I spent considerable time exploring and thinking about this last week – Microsoft Edge warns people that visit the Daily Mail news source in the United Kingdom.
Here’s a sample of the story –
I was curious and so tried to replicate it here and couldn’t — at least I went into the settings and turned on NewsGuard. I revisited the Daily Mail website and, sure enough, I was now warned.
That really was a surprise.
I’m a big Formula 1 fan and, when in season, appreciate the efforts that European news sources put into stories and making them available. It gets far better coverage that what we do here.
The Daily Mail is one of my stops when checking things out. It stands out from the rest because there are no short and to the point headline titles. Everything is identified with a paragraph to entice you to read more.
Of course, I had to head over and determine just what gives News Guard the credibility that it has such that Microsoft would want to include the feature in its browser. You can read about how it works here.
It’s not just available for Bing. It’s an extension that’s available for most of the major browsers. Chrome download here. (Currently ~30K users)
I turned Edge around to look at some Canadian news sites. The Toronto Star was rated green, so presumably OK. The Toronto Sun, Globe and Mail, and Windsor Star have not been rated by News Guard yet. You are given the option to submit that resource for review.
At this point, I can’t really make a really strong opinion based on my personal news scoping. I do know that the tabloid magazines (Red Tops) tend to grab your attention at the checkout line at a grocery store with sensational headlines. I decided to check out some of the other tabloid sources from the United Kingdom and noted that they were currently under review. I checked out the Tabloid that I think we all know of when we think tabloid and it returned the same warning message.
What does this mean – would I use it as a way to validate the site that I’m currently reading? What about schools? Does having this in their browser turn them away from a source that’s red flagged? I suppose the biggest question is about the standards that are used when evaluating a news source. Are certain sources held as credible because of politics or is it purely objective?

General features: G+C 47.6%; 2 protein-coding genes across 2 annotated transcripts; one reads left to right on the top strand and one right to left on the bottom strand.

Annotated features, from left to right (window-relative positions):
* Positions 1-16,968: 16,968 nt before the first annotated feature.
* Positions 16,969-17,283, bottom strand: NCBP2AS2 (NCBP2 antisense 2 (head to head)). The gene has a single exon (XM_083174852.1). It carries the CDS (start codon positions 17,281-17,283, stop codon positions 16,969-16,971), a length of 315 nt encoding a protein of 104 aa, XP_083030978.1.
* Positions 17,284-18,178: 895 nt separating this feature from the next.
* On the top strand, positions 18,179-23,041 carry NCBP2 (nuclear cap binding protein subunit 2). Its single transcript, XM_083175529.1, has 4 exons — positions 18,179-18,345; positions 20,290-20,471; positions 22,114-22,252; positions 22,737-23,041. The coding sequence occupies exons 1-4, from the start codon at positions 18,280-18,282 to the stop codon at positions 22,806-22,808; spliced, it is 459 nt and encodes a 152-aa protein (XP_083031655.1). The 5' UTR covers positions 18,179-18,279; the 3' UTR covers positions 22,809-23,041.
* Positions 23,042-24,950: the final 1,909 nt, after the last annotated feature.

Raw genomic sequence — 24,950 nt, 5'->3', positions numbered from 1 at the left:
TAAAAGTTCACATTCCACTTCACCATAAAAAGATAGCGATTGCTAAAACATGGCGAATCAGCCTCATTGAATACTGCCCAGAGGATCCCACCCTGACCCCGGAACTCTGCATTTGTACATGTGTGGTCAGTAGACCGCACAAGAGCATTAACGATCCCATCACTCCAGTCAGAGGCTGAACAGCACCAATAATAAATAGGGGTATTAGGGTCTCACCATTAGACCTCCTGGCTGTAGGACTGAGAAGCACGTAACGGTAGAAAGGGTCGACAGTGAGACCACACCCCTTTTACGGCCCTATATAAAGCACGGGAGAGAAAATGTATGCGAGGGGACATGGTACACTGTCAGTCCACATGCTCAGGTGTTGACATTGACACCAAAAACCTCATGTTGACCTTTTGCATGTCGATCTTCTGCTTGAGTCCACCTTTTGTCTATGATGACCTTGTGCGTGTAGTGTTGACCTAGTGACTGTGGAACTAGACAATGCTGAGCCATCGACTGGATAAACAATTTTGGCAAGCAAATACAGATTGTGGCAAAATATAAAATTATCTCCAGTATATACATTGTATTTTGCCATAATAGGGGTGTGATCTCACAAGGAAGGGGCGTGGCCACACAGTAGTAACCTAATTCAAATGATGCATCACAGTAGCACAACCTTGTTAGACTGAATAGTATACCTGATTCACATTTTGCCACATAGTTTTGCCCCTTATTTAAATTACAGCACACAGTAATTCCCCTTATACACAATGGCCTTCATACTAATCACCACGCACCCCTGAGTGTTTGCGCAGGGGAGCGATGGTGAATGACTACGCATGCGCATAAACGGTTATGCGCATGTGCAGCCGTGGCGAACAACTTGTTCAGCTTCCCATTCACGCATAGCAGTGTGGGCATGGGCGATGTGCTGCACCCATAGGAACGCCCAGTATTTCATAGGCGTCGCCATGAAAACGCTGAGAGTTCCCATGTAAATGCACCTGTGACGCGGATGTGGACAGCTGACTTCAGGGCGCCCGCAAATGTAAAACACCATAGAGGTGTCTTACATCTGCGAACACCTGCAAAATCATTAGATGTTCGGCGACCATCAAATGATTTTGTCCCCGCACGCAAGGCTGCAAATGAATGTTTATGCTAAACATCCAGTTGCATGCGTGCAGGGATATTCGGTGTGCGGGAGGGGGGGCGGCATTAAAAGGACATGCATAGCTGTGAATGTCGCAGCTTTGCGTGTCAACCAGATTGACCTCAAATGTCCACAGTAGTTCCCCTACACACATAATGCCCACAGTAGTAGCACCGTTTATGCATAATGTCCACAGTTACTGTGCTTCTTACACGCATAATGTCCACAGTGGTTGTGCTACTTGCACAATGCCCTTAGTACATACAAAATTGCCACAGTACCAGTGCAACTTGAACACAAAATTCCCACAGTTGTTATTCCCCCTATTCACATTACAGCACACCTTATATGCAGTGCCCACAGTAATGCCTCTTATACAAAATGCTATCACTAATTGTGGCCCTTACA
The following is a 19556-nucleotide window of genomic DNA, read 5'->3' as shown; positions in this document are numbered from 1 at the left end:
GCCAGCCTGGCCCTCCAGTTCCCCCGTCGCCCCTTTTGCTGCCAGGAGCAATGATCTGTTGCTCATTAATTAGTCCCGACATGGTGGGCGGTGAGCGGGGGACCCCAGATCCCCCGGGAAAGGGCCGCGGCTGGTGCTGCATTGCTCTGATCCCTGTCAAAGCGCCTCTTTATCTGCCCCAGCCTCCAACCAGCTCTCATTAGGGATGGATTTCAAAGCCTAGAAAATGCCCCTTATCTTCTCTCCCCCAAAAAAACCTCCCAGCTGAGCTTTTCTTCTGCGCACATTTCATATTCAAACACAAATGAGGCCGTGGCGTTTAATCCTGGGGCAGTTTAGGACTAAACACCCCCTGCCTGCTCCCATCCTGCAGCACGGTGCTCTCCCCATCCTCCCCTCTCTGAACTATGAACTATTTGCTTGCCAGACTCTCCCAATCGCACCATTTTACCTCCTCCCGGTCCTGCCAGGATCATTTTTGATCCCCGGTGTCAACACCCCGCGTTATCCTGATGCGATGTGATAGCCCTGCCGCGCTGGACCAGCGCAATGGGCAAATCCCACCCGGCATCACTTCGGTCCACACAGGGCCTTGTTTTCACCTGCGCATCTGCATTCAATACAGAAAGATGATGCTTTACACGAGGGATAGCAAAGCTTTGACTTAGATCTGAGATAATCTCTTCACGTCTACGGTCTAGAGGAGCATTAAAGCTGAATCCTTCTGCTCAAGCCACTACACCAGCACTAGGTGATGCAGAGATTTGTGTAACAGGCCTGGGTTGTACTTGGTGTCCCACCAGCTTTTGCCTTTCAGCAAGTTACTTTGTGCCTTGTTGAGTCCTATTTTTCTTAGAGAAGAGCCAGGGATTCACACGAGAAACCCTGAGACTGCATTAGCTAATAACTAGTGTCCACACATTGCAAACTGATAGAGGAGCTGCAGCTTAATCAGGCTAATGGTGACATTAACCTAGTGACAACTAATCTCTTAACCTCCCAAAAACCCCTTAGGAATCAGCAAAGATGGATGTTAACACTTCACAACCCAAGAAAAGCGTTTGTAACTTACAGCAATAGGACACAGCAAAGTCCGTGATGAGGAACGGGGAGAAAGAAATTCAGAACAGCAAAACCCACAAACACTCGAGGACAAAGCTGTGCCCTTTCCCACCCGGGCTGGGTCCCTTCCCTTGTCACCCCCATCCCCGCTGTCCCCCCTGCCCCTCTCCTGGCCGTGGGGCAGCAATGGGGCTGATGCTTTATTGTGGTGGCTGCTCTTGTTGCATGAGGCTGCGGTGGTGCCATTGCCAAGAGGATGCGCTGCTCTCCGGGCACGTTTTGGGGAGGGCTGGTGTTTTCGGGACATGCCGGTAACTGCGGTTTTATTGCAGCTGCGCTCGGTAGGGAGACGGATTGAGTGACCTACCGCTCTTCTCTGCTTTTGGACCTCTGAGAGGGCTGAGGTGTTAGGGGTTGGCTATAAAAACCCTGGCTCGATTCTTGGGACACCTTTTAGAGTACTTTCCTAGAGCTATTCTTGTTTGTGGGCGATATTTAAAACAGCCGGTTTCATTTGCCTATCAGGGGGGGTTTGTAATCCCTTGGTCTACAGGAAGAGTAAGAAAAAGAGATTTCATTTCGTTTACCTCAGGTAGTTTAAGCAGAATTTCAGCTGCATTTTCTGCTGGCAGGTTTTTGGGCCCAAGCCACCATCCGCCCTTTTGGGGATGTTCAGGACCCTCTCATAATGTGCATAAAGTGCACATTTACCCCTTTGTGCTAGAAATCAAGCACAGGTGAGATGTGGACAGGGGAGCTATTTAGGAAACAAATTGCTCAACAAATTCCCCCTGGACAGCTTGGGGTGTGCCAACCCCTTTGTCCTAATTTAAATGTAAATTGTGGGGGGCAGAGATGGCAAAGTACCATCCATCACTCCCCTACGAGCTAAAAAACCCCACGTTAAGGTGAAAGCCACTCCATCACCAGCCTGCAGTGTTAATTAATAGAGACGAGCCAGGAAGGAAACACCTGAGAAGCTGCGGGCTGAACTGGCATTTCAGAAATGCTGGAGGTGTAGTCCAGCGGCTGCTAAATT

Has anyone else read about this and given it some thought? I’d be interested in your thoughts. Please share them via comment below.
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Here’s a summary of some of the things I learned and published this week.
(You can follow my daily readings as they happen here. Here are a selected few from the past week.)
- I hope that I look as good as Popeye when I turn 90. See how he evolved over the years.
- The Microsoft Phone is toast. Where to now? iPhone or Android? Hey, what about Blackberry?
- Yes, it was cold in Detroit this week. And, by proximity, it was cold here too.
- This is a good read for anyone who is considering being a brand ambassador for EdTech products. This includes putting badges on your social media too. I’ve seen so many people who have sold their soul and have missed the goal because of loyalty to a particular product.
- Seat belts on buses sounds like a good idea. Can you imagine the beeping and red lights when there’s just one unbuckled though?
- How safe is your school and student data? Does it take a data breach before you get serious and put a serious program in place?
- This report of a design flaw on the MacBook Pro should give you pause for paying for this pricey product. Have you a budget for repairs?
- Pretty well, I would guess. For some, it’s the one and only browser that they use.
- This is a great collection of ideas for makerspaces. Even if you have one, you can never have enough good ideas. If you don’t have one, you just haven’t been paying attention.
- Another reason to switch to Linux. It’s pretty hard to ignore that badge that indicates something isn’t up to date.
- In this day and age, you should read any news site guardedly and constantly be on the lookout for a second opinion. Microsoft’s Edge gives a warning about this site. It sounds like a good idea but who or what makes the ultimate decision?
- Arduino and Science lovers will love this.
- Canada’s new food guide – guaranteed to make dairy farmers angry. Milk has always been a staple for nutrition around here.
- A big list of programming paradigms.
Blog Posts on doug … off the record
My daily contributions to this blog.
- Sunday – My Week Ending January 20, 2019
- Monday – Breaking in or out in the real world
- Tuesday – Challenge yourself with AI
- Wednesday – Web or app?
- Thursday – Gone phishing
- Friday – This Week in Ontario Edublogs